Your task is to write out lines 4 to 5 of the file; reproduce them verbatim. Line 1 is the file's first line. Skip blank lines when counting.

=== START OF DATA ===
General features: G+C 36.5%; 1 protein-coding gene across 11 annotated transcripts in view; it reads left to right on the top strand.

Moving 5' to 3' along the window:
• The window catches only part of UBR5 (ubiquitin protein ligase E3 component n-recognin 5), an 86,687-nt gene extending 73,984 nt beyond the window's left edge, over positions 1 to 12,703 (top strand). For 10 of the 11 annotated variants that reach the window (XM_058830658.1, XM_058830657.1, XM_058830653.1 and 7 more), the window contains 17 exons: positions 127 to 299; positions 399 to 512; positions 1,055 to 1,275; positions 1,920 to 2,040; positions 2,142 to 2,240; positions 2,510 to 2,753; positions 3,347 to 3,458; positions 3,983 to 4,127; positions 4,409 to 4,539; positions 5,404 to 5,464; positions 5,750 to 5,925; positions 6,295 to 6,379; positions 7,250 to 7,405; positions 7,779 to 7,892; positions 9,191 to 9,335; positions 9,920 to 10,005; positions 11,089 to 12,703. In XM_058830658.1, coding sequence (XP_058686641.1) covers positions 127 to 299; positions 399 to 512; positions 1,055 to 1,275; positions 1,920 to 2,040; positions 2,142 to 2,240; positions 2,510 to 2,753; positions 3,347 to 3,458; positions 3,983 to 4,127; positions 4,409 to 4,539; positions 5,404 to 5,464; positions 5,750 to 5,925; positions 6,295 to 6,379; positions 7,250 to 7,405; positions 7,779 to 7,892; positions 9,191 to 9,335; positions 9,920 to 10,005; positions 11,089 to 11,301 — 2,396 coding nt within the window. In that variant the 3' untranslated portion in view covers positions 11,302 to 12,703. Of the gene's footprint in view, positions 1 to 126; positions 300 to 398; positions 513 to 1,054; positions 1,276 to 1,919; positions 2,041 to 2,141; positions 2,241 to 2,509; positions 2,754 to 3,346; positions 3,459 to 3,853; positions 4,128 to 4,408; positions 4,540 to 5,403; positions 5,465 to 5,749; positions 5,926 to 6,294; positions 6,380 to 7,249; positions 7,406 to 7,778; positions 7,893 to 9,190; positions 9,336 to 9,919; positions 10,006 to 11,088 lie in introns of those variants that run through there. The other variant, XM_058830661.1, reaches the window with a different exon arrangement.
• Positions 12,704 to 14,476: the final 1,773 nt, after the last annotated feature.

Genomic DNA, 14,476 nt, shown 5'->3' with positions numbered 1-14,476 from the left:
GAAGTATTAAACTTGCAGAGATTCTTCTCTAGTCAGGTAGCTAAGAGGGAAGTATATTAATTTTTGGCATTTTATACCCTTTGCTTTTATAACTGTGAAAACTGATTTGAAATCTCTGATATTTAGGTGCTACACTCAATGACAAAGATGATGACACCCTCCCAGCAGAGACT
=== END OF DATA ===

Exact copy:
• Positions 12,704 to 14,476: the final 1,773 nt, after the last annotated feature.

Genomic DNA, 14,476 nt, shown 5'->3' with positions numbered 1-14,476 from the left: